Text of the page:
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Fidel Castro's Trip to the United States

An excerpt from the book:
Family Portrait with Fidel
by Carlos Franqui
Random House, New York

Fidel's first trip to the United States (on April 15, 1959) demonstrated his intelligence. He neither requested nor accepted the classical official invitation; rather, he had himself invited by the press, the Press Club, through the good offices of a man of irreproachable credentials for the American Establishment, Jules Dubois. Dubois at the time was president of SIP and an opponent of Batista and of the censorship imposed by Latin-American dictators. He was the Chicago Tribune's correspondent in Cuba, a retired colonel, and a person to whom the State Department listened.

For his part, Fidel, through OPLA, hired one of the best public relations firms in the Untied States, and it took charge of all his public appearances during the trip. "Smiles, lots of smiles," was its constant counsel. Afterward the public relations people admitted they had never handled such a consummate actor-even his "fidelenglish" was an asset. He evinced no personality problems and answered the most impertinent questions calmly. He never lost his temper, always kept his good humor. And he visited progressive universities, liberal organizations, the zoo, Yankee Stadium; he ate hot dogs and hamburgers, and tried to make a media splash.

Fidel's appearance also helped. He was always in olive-green fatigues-these were never starched or pressed. He wore his hair and beard shaggy so he would seem older and more mature than his thirty-three years. The publicity people said he looked like an ancient Roman hero. Of course, he was backed by a most respectable delegation, José (Pepín) Bosch and Daniel Bacardi-both of them symbols of international and industrial Cuba. Fidel didn't try to pass himself off as a folk here and never asked for a cent; instead, he tried to look like a calm, serious statesman people would take seriously. Jules Dubois, himself a guarantee of anti-Communist sentiment, introduced the delegation at the Press Club to a thunderous ovation. The only person suspected by the naïve Americans of being tainted by Marxism was your humble servant. I had to laugh, knowing that Raul and the Communists had their sights on me all the time. Fidel was a hit.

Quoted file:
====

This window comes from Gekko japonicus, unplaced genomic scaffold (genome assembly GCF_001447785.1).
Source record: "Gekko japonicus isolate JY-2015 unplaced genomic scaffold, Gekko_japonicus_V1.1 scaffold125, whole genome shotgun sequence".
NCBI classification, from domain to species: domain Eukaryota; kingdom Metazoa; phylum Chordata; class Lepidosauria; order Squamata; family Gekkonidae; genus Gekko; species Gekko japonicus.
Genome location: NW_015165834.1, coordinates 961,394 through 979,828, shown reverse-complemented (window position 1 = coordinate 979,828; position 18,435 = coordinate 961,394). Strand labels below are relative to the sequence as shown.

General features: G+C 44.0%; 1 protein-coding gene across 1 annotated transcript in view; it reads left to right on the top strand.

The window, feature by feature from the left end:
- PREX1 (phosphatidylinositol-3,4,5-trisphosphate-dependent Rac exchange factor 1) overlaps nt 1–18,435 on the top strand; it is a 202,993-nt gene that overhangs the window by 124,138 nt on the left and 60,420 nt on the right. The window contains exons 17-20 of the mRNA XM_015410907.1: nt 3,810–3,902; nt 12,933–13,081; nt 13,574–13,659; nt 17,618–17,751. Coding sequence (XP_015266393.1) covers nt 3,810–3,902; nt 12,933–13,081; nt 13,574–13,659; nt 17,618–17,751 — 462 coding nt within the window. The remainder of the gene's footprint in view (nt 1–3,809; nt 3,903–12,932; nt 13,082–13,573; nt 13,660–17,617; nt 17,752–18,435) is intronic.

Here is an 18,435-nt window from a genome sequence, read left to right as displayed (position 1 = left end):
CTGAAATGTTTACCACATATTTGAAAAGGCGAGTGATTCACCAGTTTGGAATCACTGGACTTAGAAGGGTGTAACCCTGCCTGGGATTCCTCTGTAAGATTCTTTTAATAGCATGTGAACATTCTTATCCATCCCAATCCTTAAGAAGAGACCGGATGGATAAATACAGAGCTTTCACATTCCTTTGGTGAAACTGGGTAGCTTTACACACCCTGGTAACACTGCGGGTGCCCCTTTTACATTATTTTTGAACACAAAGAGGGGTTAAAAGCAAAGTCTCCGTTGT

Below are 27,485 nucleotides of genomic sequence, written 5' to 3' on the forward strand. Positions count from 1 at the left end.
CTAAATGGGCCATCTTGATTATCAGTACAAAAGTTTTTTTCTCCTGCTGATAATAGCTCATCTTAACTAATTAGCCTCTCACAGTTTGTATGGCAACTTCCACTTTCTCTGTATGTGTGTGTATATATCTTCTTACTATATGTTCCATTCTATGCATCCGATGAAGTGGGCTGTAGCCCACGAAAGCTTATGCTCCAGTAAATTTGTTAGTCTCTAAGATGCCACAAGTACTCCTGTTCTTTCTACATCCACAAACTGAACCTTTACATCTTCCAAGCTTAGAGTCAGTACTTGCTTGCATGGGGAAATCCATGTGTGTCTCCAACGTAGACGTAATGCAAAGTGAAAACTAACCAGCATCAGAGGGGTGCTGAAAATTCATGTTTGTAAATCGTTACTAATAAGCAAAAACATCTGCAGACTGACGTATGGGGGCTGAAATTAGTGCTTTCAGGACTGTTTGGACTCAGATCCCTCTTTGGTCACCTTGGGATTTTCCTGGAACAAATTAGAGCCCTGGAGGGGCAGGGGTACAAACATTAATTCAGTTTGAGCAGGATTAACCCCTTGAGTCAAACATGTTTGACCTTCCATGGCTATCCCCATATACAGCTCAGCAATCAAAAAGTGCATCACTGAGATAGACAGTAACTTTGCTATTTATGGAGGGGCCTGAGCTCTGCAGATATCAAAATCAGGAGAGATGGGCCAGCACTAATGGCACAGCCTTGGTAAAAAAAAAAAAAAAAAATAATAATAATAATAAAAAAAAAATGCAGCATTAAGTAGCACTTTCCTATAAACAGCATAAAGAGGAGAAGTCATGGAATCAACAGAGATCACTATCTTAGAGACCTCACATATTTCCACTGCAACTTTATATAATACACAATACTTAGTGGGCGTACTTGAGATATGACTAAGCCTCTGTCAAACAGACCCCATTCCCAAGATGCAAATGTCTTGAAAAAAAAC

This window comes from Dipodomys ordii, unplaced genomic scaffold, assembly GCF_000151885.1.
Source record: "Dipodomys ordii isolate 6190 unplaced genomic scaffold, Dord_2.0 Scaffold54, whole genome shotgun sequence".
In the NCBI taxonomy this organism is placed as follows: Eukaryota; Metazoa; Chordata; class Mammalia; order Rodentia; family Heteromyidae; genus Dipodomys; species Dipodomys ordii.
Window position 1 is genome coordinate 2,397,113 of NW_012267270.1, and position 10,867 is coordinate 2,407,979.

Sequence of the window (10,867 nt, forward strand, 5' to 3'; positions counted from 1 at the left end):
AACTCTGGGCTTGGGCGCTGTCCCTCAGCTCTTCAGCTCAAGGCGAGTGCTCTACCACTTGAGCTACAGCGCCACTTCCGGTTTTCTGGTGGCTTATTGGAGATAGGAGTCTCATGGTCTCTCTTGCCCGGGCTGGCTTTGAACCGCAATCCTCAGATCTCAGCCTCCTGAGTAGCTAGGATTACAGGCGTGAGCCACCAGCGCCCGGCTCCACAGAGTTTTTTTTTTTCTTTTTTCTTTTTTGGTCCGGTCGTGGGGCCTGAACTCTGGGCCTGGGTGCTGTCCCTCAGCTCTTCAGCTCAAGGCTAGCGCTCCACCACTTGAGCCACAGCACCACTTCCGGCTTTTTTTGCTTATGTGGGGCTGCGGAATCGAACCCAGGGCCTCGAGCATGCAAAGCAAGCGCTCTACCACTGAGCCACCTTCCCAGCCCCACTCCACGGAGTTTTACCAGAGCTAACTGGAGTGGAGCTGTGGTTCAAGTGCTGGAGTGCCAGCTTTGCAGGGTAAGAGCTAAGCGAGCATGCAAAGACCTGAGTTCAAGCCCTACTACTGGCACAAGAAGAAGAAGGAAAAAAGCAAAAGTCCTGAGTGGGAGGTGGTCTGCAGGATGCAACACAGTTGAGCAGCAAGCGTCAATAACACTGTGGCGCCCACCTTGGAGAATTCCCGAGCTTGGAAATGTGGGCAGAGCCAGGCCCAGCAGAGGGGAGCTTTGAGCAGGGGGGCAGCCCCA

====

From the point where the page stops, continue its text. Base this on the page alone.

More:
Zoo or Picasso

Once again I lost my cultural battles with Fidel. I tried to bring him to the Museum of Modern Art to see Picasso's "Guernica" and Wilfredo Lam's "Jungle." What I wanted was to get Picasso's support for the revolution, but Fidel wasn't buying. Neither in New York nor in Washington. He did go to the zoo, and he did go to Texas and Canada. On other levels the trip was less successful; the efforts of Rufo López Fresquet, Minister of Finance and president of the National Bank, made to secure credits and contracts came to nothing. Fidel didn't really care, and in this he was just like Eisenhower and Nixon. Fidel would agree "in principle" with anything but would never do anything concrete. The meeting between Fidel and Nixon was an out-and-out disaster; their mutual dislike would be long-lived. Fidel's strategy was to seem a friend to all; he would offer his hand and let the others not shake it. And in Washington the prevailing atmosphere was pure disdain. One incident typifies the entire scene. Someone came into the room where the delegation was waiting and was announced as "Mister So-and-so, in charge of Cuban affairs." To this Fidel could only reply, "And I thought I was in charge of Cuban affairs."

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